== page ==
daily increasing as further developements are
made. The names of the accused are withheld
for the present.
General Hitchcock has been appointed Cora
j miss'oner for the exchange of prisoners. Col.
I Ludlow declined the appointment of Commis
I sioner. as it would have interfered with his
| duties on Gen. Dix's Hiaff, but as Assistant
i Commissioner will assist General Hitchcock at
I Fortress Monroe.
Col. Ludlow, yesterday completed the ex
| change *of all the officers and men captured by
the Confederates at Munfordsville, Ky., and
also of all the officers and men of the N. Y. i
regiments who were captured at Harper's Fer-1
ry. comprising five regiments of infantry, one j
detachment of cavalry and two batteries. All
these are now at Camp Douglas, Chicago, and '
will soon be ordered to Washington. The j
Munfordsville prisoners are in camp at Indian-!
apolis, Indiana, and are ready to take the field. |
The aggregate of officers and men yesterday
declared exchanged by Colonel Ludlow will
amount to about eight thousand.
Mr. Hamlin, President of the National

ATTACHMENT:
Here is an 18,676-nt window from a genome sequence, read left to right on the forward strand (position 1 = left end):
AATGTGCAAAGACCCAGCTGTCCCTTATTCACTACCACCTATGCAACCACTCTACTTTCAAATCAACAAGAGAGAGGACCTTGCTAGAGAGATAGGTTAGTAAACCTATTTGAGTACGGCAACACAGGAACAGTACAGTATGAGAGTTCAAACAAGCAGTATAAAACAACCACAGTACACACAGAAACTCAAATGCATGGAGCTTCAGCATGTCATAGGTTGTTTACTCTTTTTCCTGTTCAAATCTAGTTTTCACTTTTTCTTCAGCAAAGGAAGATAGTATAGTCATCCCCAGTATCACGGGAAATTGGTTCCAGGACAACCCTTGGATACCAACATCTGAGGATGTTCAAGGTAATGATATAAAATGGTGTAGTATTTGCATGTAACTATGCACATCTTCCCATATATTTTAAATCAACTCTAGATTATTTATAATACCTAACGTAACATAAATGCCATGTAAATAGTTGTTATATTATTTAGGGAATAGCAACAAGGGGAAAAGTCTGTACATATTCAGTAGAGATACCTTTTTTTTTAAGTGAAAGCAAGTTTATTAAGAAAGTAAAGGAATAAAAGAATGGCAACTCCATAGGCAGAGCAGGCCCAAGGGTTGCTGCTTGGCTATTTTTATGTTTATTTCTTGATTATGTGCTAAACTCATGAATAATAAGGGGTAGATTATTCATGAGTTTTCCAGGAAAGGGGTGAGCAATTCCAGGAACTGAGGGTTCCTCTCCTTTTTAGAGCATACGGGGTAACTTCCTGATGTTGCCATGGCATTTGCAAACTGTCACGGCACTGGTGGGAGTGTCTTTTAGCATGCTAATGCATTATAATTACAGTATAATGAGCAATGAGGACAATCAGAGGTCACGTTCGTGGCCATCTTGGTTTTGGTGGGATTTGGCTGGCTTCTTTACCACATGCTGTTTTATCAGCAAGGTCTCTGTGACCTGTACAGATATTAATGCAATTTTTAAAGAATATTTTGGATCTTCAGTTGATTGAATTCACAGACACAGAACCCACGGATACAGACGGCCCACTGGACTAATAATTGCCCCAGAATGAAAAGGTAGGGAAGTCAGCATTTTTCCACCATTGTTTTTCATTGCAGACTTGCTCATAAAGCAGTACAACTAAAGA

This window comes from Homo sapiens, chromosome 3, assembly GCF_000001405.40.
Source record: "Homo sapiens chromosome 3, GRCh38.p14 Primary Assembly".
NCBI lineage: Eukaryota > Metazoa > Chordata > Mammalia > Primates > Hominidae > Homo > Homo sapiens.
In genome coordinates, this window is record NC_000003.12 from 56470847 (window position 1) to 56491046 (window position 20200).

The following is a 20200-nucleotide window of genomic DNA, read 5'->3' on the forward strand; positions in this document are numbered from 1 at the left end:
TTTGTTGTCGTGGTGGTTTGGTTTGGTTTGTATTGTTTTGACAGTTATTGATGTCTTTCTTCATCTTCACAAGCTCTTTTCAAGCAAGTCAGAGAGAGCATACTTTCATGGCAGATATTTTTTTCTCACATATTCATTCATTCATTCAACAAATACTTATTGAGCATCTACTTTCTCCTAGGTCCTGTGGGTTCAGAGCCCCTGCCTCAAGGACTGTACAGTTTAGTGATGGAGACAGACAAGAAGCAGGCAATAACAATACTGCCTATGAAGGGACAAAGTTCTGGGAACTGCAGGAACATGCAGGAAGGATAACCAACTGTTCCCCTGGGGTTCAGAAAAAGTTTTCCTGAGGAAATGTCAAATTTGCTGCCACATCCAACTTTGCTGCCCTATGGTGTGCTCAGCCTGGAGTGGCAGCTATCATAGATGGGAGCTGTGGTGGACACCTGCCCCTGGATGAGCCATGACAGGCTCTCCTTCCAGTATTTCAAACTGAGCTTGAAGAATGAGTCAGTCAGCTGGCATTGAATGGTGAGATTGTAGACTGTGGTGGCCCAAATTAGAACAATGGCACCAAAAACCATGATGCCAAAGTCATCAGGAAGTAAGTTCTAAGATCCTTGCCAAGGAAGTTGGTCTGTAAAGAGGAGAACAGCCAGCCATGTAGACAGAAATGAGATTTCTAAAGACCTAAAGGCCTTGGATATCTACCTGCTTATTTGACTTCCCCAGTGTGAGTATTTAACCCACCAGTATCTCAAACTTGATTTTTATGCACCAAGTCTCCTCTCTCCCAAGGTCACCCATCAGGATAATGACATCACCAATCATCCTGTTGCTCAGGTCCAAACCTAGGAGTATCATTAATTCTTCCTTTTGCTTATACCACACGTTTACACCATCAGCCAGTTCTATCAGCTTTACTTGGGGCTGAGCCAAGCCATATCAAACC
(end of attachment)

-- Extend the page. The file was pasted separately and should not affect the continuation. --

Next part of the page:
Frcedman's Relief Association, of Washing-j
ton, D. C., died in that city on Friday evening
last. For several months he has devoted much
time to the work of the association, over which |
he was President, and his recent labors at For-!
tress Monroe brought on illness, which resulted j
in his death. He was a cousin of the Vice j
| President, and during the last year had been j
I a clerk in the Treasury Denartment.
! .
Rev. Bishop Simpson contemplates a per
| manent residence in Washington. The pastors
| of the respective Methodist churches have held
J a meeting to promote the object and extend a j
I cordial invitation to the bishot) and his family, !
( ~
Governor Pierpoint, of Tirginia, returns to
Wheeling to-day, via Philadelphia. He leaves
Col. Whaley. representative in Congress from
one of the Western Virginia district-?, to .su
perintend the transportation of the parok-d
prisoners, sick and convalescent Union Vir
ginia soldiers, to rheir homes.
The Philadelphia North American, a leading
Abolition-Republican organ, calls a national
conventionj to meet nt Pittsburg, to dissolve
th j "Republican" party, and organize a new
"War Parry/'
There is a wide discrepancy in the remark- of
Lord Brougham as riven vesterday and to-dav
O c; *? ?/
in the telegraphic summarv. While vesterday
o l ? ? *
it wa? reported that "Lord Brougham, in a
letter, expresses his hopes that the American
government will refrain from making a servile